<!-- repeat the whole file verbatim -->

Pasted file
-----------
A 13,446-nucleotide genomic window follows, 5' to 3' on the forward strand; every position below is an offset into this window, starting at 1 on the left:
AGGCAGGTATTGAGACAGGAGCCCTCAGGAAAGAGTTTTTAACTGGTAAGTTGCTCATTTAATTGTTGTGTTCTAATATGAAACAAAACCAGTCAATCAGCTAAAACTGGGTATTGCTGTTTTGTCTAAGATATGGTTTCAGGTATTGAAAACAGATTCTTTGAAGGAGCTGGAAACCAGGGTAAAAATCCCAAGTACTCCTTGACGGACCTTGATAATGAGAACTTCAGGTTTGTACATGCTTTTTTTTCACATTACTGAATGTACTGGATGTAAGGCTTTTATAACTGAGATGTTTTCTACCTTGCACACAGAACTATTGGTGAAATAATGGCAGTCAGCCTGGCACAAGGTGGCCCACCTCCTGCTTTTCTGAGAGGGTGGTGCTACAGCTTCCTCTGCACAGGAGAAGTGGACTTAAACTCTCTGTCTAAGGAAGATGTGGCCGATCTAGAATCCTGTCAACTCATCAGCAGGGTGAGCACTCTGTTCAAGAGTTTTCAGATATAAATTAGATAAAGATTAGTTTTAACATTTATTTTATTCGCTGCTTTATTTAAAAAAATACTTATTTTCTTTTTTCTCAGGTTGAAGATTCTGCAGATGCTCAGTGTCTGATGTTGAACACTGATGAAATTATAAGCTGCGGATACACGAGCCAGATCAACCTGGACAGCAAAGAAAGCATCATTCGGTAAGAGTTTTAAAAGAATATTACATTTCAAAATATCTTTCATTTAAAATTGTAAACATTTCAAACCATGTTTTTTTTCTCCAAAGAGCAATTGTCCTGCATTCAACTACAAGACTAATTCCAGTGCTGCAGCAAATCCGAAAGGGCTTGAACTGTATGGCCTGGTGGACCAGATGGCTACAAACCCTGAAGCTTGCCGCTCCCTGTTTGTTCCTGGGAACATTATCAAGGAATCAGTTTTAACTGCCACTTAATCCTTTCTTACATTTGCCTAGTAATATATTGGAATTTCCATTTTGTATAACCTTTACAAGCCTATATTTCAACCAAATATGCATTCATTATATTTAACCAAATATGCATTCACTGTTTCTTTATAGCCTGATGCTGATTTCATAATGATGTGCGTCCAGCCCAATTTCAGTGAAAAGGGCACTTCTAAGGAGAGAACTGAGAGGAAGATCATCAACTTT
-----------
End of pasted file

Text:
A 13,446-nucleotide genomic window follows, 5' to 3' on the forward strand; every position below is an offset into this window, starting at 1 on the left:
AGGCAGGTATTGAGACAGGAGCCCTCAGGAAAGAGTTTTTAACTGGTAAGTTGCTCATTTAATTGTTGTGTTCTAATATGAAACAAAACCAGTCAATCAGCTAAAACTGGGTATTGCTGTTTTGTCTAAGATATGGTTTCAGGTATTGAAAACAGATTCTTTGAAGGAGCTGGAAACCAGGGTAAAAATCCCAAGTACTCCTTGACGGACCTTGATAATGAGAACTTCAGGTTTGTACATGCTTTTTTTTCACATTACTGAATGTACTGGATGTAAGGCTTTTATAACTGAGATGTTTTCTACCTTGCACACAGAACTATTGGTGAAATAATGGCAGTCAGCCTGGCACAAGGTGGCCCACCTCCTGCTTTTCTGAGAGGGTGGTGCTACAGCTTCCTCTGCACAGGAGAAGTGGACTTAAACTCTCTGTCTAAGGAAGATGTGGCCGATCTAGAATCCTGTCAACTCATCAGCAGGGTGAGCACTCTGTTCAAGAGTTTTCAGATATAAATTAGATAAAGATTAGTTTTAACATTTATTTTATTCGCTGCTTTATTTAAAAAAATACTTATTTTCTTTTTTCTCAGGTTGAAGATTCTGCAGATGCTCAGTGTCTGATGTTGAACACTGATGAAATTATAAGCTGCGGATACACGAGCCAGATCAACCTGGACAGCAAAGAAAGCATCATTCGGTAAGAGTTTTAAAAGAATATTACATTTCAAAATATCTTTCATTTAAAATTGTAAACATTTCAAACCATGTTTTTTTTCTCCAAAGAGCAATTGTCCTGCATTCAACTACAAGACTAATTCCAGTGCTGCAGCAAATCCGAAAGGGCTTGAACTGTATGGCCTGGTGGACCAGATGGCTACAAACCCTGAAGCTTGCCGCTCCCTGTTTGTTCCTGGGAACATTATCAAGGAATCAGTTTTAACTGCCACTTAATCCTTTCTTACATTTGCCTAGTAATATATTGGAATTTCCATTTTGTATAACCTTTACAAGCCTATATTTCAACCAAATATGCATTCATTATATTTAACCAAATATGCATTCACTGTTTCTTTATAGCCTGATGCTGATTTCATAATGATGTGCGTCCAGCCCAATTTCAGTGAAAAGGGCACTTCTAAGGAGAGAACTGAGAGGAAGATCATCAACTTT